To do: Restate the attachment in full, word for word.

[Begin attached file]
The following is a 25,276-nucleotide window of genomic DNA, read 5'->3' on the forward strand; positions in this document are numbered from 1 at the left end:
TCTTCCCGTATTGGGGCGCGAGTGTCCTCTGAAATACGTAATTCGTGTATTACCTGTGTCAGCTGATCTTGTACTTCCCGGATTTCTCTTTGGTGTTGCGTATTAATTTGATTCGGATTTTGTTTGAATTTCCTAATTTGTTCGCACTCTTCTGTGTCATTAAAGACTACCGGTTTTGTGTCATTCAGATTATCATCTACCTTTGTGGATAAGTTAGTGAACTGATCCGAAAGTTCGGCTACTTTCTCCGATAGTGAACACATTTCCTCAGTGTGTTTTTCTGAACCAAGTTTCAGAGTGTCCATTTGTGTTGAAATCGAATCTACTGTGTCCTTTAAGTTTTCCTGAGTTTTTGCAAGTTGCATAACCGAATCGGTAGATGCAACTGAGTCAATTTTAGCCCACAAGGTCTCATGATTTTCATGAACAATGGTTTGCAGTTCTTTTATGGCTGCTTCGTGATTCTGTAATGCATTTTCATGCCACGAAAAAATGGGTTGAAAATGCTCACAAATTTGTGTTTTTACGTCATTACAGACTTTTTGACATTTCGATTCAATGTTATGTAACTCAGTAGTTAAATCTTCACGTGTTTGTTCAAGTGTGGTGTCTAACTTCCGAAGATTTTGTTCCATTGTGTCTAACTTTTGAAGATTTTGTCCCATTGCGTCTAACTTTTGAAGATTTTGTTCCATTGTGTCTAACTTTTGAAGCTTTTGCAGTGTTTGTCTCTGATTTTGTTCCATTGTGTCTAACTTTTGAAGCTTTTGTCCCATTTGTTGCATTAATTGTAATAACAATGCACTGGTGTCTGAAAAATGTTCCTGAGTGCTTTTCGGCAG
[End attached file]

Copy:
The following is a 25,276-nucleotide window of genomic DNA, read 5'->3' on the forward strand; positions in this document are numbered from 1 at the left end:
TCTTCCCGTATTGGGGCGCGAGTGTCCTCTGAAATACGTAATTCGTGTATTACCTGTGTCAGCTGATCTTGTACTTCCCGGATTTCTCTTTGGTGTTGCGTATTAATTTGATTCGGATTTTGTTTGAATTTCCTAATTTGTTCGCACTCTTCTGTGTCATTAAAGACTACCGGTTTTGTGTCATTCAGATTATCATCTACCTTTGTGGATAAGTTAGTGAACTGATCCGAAAGTTCGGCTACTTTCTCCGATAGTGAACACATTTCCTCAGTGTGTTTTTCTGAACCAAGTTTCAGAGTGTCCATTTGTGTTGAAATCGAATCTACTGTGTCCTTTAAGTTTTCCTGAGTTTTTGCAAGTTGCATAACCGAATCGGTAGATGCAACTGAGTCAATTTTAGCCCACAAGGTCTCATGATTTTCATGAACAATGGTTTGCAGTTCTTTTATGGCTGCTTCGTGATTCTGTAATGCATTTTCATGCCACGAAAAAATGGGTTGAAAATGCTCACAAATTTGTGTTTTTACGTCATTACAGACTTTTTGACATTTCGATTCAATGTTATGTAACTCAGTAGTTAAATCTTCACGTGTTTGTTCAAGTGTGGTGTCTAACTTCCGAAGATTTTGTTCCATTGTGTCTAACTTTTGAAGATTTTGTCCCATTGCGTCTAACTTTTGAAGATTTTGTTCCATTGTGTCTAACTTTTGAAGCTTTTGCAGTGTTTGTCTCTGATTTTGTTCCATTGTGTCTAACTTTTGAAGCTTTTGTCCCATTTGTTGCATTAATTGTAATAACAATGCACTGGTGTCTGAAAAATGTTCCTGAGTGCTTTTCGGCAG